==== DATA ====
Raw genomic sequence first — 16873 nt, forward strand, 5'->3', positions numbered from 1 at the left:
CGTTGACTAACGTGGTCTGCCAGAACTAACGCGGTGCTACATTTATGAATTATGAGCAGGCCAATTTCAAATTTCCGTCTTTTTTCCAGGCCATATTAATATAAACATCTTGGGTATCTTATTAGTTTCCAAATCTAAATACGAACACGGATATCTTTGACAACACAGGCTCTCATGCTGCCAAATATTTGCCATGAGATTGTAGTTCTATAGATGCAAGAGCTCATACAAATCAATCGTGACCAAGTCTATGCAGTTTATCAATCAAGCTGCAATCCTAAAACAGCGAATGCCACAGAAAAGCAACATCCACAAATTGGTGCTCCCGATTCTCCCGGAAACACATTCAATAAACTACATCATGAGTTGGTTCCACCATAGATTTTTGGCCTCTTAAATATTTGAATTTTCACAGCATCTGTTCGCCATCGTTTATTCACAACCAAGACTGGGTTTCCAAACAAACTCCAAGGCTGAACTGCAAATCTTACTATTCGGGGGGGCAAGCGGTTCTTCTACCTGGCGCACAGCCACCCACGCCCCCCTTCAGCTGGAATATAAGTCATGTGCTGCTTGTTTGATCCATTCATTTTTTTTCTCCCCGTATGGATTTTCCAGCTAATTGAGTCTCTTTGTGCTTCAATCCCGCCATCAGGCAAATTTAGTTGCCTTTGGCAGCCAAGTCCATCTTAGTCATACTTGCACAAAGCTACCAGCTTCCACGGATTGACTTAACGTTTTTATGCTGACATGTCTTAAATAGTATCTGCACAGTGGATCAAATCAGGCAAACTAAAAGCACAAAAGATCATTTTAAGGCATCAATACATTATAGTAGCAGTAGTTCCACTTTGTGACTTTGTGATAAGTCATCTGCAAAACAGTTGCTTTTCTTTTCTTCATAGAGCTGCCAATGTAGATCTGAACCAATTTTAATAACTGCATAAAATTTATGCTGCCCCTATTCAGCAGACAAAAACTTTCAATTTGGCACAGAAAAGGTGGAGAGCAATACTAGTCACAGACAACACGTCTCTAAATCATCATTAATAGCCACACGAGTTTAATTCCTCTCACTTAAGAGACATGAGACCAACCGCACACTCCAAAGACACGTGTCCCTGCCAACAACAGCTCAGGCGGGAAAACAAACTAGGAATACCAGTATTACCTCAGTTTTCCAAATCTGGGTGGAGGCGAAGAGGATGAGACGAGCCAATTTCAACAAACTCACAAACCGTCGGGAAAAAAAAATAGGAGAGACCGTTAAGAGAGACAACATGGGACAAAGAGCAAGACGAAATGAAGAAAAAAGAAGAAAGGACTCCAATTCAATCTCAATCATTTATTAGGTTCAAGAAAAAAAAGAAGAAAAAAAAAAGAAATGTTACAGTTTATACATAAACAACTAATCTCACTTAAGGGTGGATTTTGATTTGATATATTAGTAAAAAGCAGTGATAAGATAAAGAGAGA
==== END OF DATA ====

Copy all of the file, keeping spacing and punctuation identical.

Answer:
Raw genomic sequence first — 16873 nt, forward strand, 5'->3', positions numbered from 1 at the left:
CGTTGACTAACGTGGTCTGCCAGAACTAACGCGGTGCTACATTTATGAATTATGAGCAGGCCAATTTCAAATTTCCGTCTTTTTTCCAGGCCATATTAATATAAACATCTTGGGTATCTTATTAGTTTCCAAATCTAAATACGAACACGGATATCTTTGACAACACAGGCTCTCATGCTGCCAAATATTTGCCATGAGATTGTAGTTCTATAGATGCAAGAGCTCATACAAATCAATCGTGACCAAGTCTATGCAGTTTATCAATCAAGCTGCAATCCTAAAACAGCGAATGCCACAGAAAAGCAACATCCACAAATTGGTGCTCCCGATTCTCCCGGAAACACATTCAATAAACTACATCATGAGTTGGTTCCACCATAGATTTTTGGCCTCTTAAATATTTGAATTTTCACAGCATCTGTTCGCCATCGTTTATTCACAACCAAGACTGGGTTTCCAAACAAACTCCAAGGCTGAACTGCAAATCTTACTATTCGGGGGGGCAAGCGGTTCTTCTACCTGGCGCACAGCCACCCACGCCCCCCTTCAGCTGGAATATAAGTCATGTGCTGCTTGTTTGATCCATTCATTTTTTTTCTCCCCGTATGGATTTTCCAGCTAATTGAGTCTCTTTGTGCTTCAATCCCGCCATCAGGCAAATTTAGTTGCCTTTGGCAGCCAAGTCCATCTTAGTCATACTTGCACAAAGCTACCAGCTTCCACGGATTGACTTAACGTTTTTATGCTGACATGTCTTAAATAGTATCTGCACAGTGGATCAAATCAGGCAAACTAAAAGCACAAAAGATCATTTTAAGGCATCAATACATTATAGTAGCAGTAGTTCCACTTTGTGACTTTGTGATAAGTCATCTGCAAAACAGTTGCTTTTCTTTTCTTCATAGAGCTGCCAATGTAGATCTGAACCAATTTTAATAACTGCATAAAATTTATGCTGCCCCTATTCAGCAGACAAAAACTTTCAATTTGGCACAGAAAAGGTGGAGAGCAATACTAGTCACAGACAACACGTCTCTAAATCATCATTAATAGCCACACGAGTTTAATTCCTCTCACTTAAGAGACATGAGACCAACCGCACACTCCAAAGACACGTGTCCCTGCCAACAACAGCTCAGGCGGGAAAACAAACTAGGAATACCAGTATTACCTCAGTTTTCCAAATCTGGGTGGAGGCGAAGAGGATGAGACGAGCCAATTTCAACAAACTCACAAACCGTCGGGAAAAAAAAATAGGAGAGACCGTTAAGAGAGACAACATGGGACAAAGAGCAAGACGAAATGAAGAAAAAAGAAGAAAGGACTCCAATTCAATCTCAATCATTTATTAGGTTCAAGAAAAAAAAGAAGAAAAAAAAAAGAAATGTTACAGTTTATACATAAACAACTAATCTCACTTAAGGGTGGATTTTGATTTGATATATTAGTAAAAAGCAGTGATAAGATAAAGAGAGA